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The Effect of Growth Rate during Infancy on the Risk of Developing Obesity in Childhood: A Systematic Literature Review

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posted on 2021-10-04, 23:29 authored by Anela Halilagic, George MoschonisGeorge Moschonis
The prevalence of childhood obesity has been trending upwards over the last few decades. Recent evidence suggests that infant growth rate has the potential to increase the risk of obesity development during childhood. This systematic literature review aimed to summarise the existing evidence on the relationship between infant growth rate and subsequent childhood obesity. Studies were sought for that assessed the effect of infant growth rate on outcomes of overweight, obesity, BMI, waist circumference or body composition measures among a population group of children aged 2 to 12 years old. Data sources included PubMed, CINAHL, Web of Science and MedLine. Twenty-four studies were identified as eligible and included in this review, out of 2302 publications. The ADA Quality Checklist was used to assess the quality of individual studies. Ten studies received a positive result and 14 studies a neutral result. A narrative synthesis was completed to present study characteristics and results. Several independent positive associations were determined between rapid growth at different stages during infancy and overweight, obesity, BMI, waist circumference and body composition in childhood. Further investigation is required to determine if a specific period of infancy carries greater associations of risk with childhood outcomes. Determining an ideal rate of infants’ growth as a means to minimise the future risk of childhood obesity should be the focus of future research that will also inform early life obesity prevention strategies. Registration no.: CRD42021244029.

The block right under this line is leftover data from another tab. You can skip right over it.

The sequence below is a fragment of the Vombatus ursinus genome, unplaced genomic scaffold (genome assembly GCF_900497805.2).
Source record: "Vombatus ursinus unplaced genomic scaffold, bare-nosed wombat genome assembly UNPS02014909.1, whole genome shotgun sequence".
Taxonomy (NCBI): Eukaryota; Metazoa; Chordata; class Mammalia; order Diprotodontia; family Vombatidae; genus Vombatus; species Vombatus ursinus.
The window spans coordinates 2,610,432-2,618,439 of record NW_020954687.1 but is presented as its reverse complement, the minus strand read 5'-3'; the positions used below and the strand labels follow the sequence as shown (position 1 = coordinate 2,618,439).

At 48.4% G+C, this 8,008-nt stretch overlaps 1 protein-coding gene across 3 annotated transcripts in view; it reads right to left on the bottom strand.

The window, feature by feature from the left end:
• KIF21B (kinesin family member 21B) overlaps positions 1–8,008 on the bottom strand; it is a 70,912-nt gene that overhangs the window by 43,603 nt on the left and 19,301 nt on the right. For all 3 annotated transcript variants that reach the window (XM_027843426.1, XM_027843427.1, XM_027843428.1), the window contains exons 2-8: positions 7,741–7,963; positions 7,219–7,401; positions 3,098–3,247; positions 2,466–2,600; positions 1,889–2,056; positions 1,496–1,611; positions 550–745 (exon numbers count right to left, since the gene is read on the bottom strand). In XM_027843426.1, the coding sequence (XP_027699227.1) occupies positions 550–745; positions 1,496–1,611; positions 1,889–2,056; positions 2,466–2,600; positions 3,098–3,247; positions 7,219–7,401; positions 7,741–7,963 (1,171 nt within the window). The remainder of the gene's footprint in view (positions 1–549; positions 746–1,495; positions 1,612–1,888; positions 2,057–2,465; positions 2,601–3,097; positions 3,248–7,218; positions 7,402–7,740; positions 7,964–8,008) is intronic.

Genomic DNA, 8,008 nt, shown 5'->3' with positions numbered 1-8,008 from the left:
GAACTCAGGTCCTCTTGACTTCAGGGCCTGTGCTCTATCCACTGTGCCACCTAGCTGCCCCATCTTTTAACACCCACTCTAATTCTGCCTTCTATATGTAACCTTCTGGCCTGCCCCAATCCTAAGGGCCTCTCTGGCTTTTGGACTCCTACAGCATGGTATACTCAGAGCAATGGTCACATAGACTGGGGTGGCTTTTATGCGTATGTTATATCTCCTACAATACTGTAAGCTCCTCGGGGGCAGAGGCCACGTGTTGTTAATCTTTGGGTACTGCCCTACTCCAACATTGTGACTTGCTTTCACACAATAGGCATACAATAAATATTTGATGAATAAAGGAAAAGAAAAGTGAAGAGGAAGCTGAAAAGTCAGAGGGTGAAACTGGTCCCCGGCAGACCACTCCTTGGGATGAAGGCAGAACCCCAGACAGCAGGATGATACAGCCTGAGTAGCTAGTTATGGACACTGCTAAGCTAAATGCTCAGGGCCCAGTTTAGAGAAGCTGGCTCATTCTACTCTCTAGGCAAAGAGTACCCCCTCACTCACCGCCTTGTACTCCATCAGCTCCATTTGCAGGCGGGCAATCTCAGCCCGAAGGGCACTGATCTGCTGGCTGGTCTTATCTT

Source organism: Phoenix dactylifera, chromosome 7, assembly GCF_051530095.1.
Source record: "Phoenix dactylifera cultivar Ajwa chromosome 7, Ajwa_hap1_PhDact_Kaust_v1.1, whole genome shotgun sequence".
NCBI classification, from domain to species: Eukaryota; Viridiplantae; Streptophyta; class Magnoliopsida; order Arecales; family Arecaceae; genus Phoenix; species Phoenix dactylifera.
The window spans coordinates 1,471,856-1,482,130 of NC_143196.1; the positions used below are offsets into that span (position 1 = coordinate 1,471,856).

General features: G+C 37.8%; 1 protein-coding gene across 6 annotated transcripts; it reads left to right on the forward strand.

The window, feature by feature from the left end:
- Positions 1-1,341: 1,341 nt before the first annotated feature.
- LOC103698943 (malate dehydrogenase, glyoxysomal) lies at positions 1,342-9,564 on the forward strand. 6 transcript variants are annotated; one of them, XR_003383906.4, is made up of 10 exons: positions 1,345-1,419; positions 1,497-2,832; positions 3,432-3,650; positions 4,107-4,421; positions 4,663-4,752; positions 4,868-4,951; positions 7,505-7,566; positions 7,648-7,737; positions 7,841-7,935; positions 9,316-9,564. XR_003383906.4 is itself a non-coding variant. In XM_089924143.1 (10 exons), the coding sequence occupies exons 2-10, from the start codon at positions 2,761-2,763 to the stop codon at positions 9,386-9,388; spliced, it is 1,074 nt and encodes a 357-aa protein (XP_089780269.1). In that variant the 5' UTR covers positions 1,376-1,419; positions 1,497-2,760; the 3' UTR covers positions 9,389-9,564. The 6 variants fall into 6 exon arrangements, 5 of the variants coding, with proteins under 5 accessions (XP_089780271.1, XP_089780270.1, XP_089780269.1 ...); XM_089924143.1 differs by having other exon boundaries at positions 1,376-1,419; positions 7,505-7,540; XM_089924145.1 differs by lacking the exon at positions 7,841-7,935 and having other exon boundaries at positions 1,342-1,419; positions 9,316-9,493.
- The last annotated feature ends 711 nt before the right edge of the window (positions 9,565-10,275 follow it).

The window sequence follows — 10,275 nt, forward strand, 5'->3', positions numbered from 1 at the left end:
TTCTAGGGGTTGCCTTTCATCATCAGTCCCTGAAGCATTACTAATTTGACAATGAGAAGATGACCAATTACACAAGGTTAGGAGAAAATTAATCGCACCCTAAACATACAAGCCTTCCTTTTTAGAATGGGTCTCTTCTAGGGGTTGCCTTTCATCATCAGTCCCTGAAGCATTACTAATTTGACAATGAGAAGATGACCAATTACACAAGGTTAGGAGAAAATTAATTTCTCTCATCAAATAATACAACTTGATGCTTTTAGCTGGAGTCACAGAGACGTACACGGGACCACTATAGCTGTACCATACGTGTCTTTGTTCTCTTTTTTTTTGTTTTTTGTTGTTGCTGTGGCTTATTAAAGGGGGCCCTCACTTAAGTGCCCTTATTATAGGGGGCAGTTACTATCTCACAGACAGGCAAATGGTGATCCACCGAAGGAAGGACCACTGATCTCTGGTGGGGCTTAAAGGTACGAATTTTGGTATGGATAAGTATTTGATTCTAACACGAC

History

Publication Date

2021-09-29

Journal

Nutrients

Volume

13

Issue

10

Article Number

3449

Pagination

21p.

Publisher

MDPI

ISSN

2072-6643

Rights Statement

The Author reserves all moral rights over the deposited text and must be credited if any re-use occurs. Documents deposited in OPAL are the Open Access versions of outputs published elsewhere. Changes resulting from the publishing process may therefore not be reflected in this document. The final published version may be obtained via the publisher’s DOI. Please note that additional copyright and access restrictions may apply to the published version.

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